Breadcrumbs

Reader Wants Boulder Mountain Left Alone

Dear Editor:

The Nov. 5th "UTAH FISHING" article on "Boulder Mtn. Access" brought out the pros and cons. We in southern Utah are so sick of environmentalists that this issue will sound more like their workings than fish management.

I have fished about 35 of the 79 lakes or ponds that are considered fishable. I would like to see the rest of them before age and health prevent me from it.

Last summer I walked about 10 miles, starting at the Chriss Lake trail, then on to Deer Lake and Green Lake. Much of this is steep walking. Deadfall and huge boulders make access very rough around these lakes. I enjoyed this experience very much, but I won't always be able to do it.

In Sept. I drove as far as possible into Oak Creek Reservoir. Take this thip and say access is too good! You will wonder why you treat your $15,000 4X4 in such a way.

Yes, this will be an emotional issue. Making, you suppose, better fishing, but for fewer people is not the right stand. My experience has been that when a lake has a good population of big fish, everyone wants some of the action. When the big fish are gone, so goes the crowd. This makes these lakes cyclic. On the other hand we see 3 or 4 lakes that have had to be treated because of over-population and stunting. This over-population is due to too little pressure and the fish's ability to spawn successfully.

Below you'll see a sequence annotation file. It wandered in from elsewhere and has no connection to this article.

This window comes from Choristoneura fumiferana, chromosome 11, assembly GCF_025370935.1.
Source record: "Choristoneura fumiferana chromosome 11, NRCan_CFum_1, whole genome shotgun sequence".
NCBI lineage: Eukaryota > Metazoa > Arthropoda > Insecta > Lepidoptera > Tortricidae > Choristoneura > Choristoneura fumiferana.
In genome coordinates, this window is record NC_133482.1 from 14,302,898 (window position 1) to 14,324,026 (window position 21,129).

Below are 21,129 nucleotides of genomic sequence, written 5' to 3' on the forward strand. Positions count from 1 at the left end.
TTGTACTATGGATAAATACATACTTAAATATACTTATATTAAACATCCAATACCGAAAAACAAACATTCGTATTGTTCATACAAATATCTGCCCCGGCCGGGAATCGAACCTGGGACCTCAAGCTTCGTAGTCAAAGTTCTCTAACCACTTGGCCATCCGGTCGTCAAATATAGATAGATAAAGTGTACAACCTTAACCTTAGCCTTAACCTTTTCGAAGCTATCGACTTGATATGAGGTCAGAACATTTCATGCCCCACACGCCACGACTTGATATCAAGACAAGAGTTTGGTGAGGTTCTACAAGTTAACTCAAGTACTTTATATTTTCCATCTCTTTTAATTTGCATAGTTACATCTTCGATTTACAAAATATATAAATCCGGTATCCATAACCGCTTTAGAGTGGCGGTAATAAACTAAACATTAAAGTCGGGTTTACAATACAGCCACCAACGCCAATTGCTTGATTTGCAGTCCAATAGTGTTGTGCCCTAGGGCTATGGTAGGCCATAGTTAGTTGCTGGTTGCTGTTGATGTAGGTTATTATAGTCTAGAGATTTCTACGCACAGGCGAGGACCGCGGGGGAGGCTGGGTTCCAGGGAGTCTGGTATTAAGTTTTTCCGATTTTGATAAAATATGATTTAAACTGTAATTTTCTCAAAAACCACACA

By closing roads you would be excluding the older segment of sportsmen who also enjoy our wonderful mountain environment. We need to encourage more catch and release fishing, more respect for the environment, then we all can enjoy good fishing. Many times the size of the fish is not as important to me as the smell of the alpine air, the blue sky and all of God's creations.

I say don't change a thing. Where erosion is a problem, a little niaintainance may be all that's needed.

There exists now a little of both worlds. You can drive a sports car to Lower Bowns. Some lakes have east access by 2 wheel drive, and many require 4X4's. Some lakes require long steep hikes, and some easy hikes. Why change all that to please a special interest group of people. I firmly believe in multiple use of our Federal lands. I love beef, so I strongly support grazing. I like to hunt and fish, and want reasonable access to do these activities. People who enjoy ATV's should also be afforded areas to do their thing.

- Marion W. Littlefield, Tropic, Utah